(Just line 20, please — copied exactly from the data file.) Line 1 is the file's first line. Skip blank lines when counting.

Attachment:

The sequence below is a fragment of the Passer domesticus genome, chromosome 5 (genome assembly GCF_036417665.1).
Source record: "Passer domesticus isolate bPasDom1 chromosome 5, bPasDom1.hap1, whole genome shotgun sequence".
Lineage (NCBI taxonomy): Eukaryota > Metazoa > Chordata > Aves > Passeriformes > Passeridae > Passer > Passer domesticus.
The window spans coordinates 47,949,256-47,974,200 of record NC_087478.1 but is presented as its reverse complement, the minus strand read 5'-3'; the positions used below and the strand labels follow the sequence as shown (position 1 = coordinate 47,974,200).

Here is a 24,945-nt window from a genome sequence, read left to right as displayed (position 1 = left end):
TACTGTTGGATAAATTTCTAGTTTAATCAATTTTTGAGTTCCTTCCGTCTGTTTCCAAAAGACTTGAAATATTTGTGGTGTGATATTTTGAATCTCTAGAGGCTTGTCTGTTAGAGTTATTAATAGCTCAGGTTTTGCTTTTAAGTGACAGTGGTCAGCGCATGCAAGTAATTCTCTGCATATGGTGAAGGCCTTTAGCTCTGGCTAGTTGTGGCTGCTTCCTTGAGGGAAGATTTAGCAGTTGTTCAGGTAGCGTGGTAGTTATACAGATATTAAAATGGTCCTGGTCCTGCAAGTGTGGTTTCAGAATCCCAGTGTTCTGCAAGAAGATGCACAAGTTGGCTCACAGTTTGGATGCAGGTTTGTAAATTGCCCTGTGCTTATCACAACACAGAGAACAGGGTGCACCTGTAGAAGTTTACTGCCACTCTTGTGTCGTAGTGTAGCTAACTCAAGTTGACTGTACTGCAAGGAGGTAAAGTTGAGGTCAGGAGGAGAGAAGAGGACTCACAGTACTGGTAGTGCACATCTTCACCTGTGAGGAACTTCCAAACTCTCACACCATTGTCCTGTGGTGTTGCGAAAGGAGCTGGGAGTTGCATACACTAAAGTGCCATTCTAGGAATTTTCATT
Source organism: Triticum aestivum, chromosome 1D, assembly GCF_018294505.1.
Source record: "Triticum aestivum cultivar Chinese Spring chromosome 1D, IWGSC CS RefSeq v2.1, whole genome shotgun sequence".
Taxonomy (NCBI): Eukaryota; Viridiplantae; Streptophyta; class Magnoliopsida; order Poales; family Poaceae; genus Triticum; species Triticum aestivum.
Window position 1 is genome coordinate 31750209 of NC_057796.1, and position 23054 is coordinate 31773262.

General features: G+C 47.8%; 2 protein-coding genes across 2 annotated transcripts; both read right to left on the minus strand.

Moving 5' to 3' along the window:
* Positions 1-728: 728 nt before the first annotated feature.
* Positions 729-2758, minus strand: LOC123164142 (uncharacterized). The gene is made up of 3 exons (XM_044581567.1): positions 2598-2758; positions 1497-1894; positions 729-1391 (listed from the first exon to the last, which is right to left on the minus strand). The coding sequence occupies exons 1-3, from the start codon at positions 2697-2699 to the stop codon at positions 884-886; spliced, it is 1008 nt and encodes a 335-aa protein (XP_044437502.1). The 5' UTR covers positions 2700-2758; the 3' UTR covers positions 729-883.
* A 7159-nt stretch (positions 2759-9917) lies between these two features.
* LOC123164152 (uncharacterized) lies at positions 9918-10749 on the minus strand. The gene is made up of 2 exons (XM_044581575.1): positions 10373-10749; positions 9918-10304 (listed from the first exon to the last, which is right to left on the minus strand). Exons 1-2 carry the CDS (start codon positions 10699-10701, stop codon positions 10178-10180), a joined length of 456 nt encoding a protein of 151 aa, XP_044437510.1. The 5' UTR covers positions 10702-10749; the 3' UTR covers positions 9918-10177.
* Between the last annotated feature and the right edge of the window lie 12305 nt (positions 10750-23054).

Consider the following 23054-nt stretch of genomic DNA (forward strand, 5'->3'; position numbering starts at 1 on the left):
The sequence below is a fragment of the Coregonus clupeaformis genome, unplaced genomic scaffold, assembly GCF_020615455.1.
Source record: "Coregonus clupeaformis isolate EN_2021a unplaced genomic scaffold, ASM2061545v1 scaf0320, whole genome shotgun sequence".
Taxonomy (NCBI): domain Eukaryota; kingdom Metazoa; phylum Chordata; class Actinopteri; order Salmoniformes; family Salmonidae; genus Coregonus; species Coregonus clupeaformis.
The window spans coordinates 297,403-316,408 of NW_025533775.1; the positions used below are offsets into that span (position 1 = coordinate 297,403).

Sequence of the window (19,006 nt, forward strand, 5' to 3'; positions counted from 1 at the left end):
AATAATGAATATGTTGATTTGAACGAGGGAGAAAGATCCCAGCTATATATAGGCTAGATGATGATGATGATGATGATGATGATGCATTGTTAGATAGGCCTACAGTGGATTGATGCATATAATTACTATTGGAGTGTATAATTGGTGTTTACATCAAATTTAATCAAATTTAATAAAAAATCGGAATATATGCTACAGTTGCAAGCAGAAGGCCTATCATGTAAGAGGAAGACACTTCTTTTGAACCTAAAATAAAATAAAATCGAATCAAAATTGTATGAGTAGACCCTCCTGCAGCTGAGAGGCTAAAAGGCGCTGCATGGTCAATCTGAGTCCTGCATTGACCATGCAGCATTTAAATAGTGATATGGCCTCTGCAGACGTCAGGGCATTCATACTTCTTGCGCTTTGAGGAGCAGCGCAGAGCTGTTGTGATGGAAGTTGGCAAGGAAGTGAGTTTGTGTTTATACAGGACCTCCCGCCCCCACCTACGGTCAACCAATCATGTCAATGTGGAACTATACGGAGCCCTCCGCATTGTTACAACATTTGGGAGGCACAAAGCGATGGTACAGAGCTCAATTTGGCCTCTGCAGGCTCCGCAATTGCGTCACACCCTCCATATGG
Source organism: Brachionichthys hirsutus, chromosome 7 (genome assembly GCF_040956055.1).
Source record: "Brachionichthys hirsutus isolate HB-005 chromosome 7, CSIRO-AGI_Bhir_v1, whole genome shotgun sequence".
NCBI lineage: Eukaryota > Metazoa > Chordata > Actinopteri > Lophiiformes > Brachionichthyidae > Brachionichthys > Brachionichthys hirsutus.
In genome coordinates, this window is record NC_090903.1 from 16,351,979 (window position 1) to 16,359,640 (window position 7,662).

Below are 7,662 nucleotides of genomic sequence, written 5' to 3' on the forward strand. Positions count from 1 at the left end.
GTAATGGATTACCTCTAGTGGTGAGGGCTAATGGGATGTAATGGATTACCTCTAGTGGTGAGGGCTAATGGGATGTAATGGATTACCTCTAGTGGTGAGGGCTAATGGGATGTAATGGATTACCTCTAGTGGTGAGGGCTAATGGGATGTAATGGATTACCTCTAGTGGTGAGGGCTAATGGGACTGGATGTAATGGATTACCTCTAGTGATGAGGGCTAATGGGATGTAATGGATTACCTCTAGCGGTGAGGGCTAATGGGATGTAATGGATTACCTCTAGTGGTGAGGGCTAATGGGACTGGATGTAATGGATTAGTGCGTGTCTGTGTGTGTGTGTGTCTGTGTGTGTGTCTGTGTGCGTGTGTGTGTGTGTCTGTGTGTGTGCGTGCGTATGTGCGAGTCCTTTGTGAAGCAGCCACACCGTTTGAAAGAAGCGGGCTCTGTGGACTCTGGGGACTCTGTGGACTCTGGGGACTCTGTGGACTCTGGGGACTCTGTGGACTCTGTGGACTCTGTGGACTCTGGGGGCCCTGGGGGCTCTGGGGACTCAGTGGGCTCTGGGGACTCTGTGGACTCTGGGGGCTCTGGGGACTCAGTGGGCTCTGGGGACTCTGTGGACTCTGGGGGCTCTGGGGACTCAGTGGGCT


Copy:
Source record: "Coregonus clupeaformis isolate EN_2021a unplaced genomic scaffold, ASM2061545v1 scaf0320, whole genome shotgun sequence".